OSWEGO — A mayoral proposal to ban 'For Rent' signs in the Port City stalled before the common council this week and officials are working on a compromise in which the city would provide permits for rental advertisement and the signs.
Oswego Mayor Billy Barlow unveiled a proposal earlier this month to ban the use of 'For Rent' signs in the front yards and windows of properties within the city's residential neighborhoods. Councilors are working on a compromise that would see the city distribute uniform signs and limit the amount of time those signs could be on display, and could vote on the matter as early as Monday.
Barlow characterized the proposal as a prohibition on “For Rent” signs in residential neighborhoods, noting particularly in the summer months the signage is often haphazardly displayed on porch railings, front lawns and in windows. More pressing issues face the city, Barlow conceded, but officials should be able to “walk and chew gum” at the same time.
“I believe the 'For Rent' sign in and of itself is a sign of blight,” Barlow said, calling the ban a small, easy move officials could make to improve neighborhoods.
Under the mayor's proposal, the signage would be prohibited in traditional neighborhood, traditional neighborhood 2, urban residential, suburban residential, maritime and waterfront zoning districts.
There are a variety of other means to advertise rental properties, Barlow said, adding the “For Rent” signs are typically displayed at lower quality properties, many of which are managed by out-of-town landlords and aren't attentive to their properties.
“It's just one more thing that those landlords, who in my opinion are lazy and want to take the easy way out, have to deal with,” Barlow said, calling “For Rent” signs “negative indicators” of the quality of a neighborhood. “Our neighborhoods are not billboards, and it's not appropriate for business advertising.”
Councilor Shawn Walker, R-4th Ward, who chairs the city Planning and Development Committee who addressed this issue this week, said rather than an outright ban, the council could work together to place stipulations on the display of such signs. He proposed property owners wishing to display such signs could receive a permit and a uniform sign through the city Code Enforcement Office.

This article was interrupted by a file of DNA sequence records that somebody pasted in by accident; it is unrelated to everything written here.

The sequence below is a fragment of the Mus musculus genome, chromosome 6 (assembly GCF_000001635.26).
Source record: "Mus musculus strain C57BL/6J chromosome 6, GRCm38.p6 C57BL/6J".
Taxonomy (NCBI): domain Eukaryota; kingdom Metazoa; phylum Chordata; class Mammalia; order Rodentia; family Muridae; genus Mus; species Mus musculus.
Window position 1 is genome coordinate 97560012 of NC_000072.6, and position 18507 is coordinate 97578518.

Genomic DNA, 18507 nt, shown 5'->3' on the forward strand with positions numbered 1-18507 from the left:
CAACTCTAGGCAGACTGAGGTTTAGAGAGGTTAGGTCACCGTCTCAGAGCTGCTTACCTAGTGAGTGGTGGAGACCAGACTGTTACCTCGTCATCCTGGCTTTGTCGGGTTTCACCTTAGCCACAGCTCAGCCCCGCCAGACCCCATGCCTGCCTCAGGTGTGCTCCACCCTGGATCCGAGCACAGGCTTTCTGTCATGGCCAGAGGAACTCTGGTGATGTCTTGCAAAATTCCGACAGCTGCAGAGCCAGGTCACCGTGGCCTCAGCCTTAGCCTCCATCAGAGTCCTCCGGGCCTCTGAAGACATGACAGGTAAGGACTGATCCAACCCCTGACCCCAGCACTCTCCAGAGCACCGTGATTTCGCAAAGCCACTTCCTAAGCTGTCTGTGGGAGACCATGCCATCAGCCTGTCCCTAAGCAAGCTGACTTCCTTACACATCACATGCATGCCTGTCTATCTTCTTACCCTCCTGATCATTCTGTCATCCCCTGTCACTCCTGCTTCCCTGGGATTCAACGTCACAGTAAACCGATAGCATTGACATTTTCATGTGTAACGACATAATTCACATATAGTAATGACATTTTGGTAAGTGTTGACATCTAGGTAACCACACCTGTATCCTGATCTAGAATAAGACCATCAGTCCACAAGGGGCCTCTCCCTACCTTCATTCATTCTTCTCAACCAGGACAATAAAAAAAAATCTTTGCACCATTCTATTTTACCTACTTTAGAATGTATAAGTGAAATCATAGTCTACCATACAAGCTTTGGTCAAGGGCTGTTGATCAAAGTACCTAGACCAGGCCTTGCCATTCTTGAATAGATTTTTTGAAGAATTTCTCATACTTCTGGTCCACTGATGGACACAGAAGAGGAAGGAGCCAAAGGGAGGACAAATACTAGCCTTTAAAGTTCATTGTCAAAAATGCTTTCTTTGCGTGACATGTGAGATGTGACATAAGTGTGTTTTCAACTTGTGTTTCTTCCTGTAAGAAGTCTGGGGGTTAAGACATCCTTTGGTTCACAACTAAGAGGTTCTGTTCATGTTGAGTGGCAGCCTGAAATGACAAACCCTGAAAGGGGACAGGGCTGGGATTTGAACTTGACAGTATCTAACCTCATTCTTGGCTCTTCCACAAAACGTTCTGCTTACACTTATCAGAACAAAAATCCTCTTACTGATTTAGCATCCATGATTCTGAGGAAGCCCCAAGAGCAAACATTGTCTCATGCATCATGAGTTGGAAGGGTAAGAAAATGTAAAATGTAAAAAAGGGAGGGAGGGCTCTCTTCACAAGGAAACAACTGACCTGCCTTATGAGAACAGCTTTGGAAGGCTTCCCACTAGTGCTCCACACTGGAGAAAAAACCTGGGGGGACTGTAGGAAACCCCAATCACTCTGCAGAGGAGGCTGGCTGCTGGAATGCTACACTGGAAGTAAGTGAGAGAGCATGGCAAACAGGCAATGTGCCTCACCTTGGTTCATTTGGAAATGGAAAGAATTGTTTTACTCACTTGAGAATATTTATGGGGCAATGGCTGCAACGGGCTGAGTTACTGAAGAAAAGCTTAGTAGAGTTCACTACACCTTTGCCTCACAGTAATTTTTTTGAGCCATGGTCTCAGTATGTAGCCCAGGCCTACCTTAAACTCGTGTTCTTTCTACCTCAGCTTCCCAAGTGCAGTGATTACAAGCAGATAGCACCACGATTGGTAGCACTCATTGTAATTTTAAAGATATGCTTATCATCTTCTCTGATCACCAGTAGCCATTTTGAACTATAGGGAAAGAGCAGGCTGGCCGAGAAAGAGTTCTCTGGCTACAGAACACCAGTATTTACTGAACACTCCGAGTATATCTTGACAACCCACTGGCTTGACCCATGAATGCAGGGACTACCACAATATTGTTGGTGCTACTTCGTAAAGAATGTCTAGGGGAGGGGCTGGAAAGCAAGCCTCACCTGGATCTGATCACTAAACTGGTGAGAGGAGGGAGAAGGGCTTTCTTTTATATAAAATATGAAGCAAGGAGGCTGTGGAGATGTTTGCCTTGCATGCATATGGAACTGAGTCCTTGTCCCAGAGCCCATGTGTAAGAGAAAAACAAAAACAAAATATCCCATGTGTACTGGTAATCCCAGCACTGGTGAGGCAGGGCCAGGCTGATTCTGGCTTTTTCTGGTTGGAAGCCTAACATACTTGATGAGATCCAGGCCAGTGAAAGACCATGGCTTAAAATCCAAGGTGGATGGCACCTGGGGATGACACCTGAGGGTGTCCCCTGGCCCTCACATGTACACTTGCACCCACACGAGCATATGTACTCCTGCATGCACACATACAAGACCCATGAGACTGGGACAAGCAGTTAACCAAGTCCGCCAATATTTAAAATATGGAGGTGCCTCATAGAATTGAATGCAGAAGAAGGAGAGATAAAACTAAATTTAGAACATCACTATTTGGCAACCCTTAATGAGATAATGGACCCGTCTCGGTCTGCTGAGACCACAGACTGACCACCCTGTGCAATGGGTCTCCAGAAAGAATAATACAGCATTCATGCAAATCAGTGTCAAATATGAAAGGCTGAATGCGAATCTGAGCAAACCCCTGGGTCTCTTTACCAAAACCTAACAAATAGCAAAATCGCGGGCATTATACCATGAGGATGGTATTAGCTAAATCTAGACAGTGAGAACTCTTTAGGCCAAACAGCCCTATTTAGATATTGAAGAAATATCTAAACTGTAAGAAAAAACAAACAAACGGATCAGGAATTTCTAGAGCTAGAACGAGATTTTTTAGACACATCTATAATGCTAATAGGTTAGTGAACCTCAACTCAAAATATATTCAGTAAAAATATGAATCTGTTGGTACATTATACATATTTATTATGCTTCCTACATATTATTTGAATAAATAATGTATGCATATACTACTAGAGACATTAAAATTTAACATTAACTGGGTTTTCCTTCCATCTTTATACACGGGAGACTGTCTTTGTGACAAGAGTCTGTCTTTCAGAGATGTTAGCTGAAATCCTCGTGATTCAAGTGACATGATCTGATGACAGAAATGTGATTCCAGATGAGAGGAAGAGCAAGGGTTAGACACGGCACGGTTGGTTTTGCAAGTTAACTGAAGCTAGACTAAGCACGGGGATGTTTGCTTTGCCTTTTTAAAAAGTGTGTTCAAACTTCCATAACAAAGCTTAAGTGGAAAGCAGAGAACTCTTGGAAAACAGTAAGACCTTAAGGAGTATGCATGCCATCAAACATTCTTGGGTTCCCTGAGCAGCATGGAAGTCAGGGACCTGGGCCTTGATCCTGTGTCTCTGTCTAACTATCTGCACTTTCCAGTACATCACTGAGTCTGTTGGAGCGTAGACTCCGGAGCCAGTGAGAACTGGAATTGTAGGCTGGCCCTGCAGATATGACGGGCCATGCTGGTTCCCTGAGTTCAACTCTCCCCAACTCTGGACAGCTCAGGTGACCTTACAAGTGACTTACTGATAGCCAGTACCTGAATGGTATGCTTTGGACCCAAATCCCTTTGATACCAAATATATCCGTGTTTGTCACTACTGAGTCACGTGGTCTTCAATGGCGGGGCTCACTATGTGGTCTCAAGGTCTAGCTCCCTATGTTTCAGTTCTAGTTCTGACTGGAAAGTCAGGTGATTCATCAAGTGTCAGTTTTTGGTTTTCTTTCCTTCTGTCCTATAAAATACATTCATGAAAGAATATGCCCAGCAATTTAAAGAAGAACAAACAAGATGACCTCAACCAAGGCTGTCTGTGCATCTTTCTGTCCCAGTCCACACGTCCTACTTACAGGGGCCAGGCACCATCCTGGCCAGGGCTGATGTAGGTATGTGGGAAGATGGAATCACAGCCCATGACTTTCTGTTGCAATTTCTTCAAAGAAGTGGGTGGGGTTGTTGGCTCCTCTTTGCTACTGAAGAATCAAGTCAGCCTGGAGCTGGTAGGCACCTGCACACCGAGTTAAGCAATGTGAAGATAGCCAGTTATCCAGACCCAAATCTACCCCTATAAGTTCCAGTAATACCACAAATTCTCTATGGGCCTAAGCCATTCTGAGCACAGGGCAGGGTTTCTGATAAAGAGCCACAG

“I personally think we can work with these people, and they'd have to get a permit for it and go by our guidelines,” Walker said, noting there are some elderly individuals who rent out properties or portions of their property.
Council President Robert Corradino, R-7th Ward, who noted in the interest of transparency he owns rental properties in the city, said there are still individuals and families who drive around neighborhoods seeking out available properties using the “For Rent” signs. Corradino said the council could put restrictions on the size of “For Rent” signs and put controls on the length of time the signage could be displayed.
“That would address these large, ugly signs that the mayor mentioned that are duct taped to walls and stapled,” Corradino said. “Instead of having all these different kinds of signs they would all be uniformed and small in stature.”
Councilors expressed understanding for Barlow's intentions, but noted there are a plethora of other signs in front lawns throughout the city, including those of contractors, “For Sale” signs and political candidates, among others.
Councilor Susan McBrearty, D-1st Ward, supported the idea of standardizing the signage and enforcing current city code that dictates the size and location of such signage.
The city Planning and Development Committee approved a measure that would have the signage distributed through the code enforcement office via a permit, at no cost to the property owner. Property owners would be required to have a valid rental permit prior to distribution of the signs.
Following the meeting, Barlow lamented the additional steps put in place and noted he would still prefer a prohibition on the signs in residential districts. Barlow said, however, he was content with the compromise. The mayor said the one caveat he would like to see is that such signs not be displayed for more than three months.
The full Common Council is expected to vote on the policy at Monday's meeting, which starts with a public hearing, in which residents can weigh-in on the matter, at 7:15 p.m.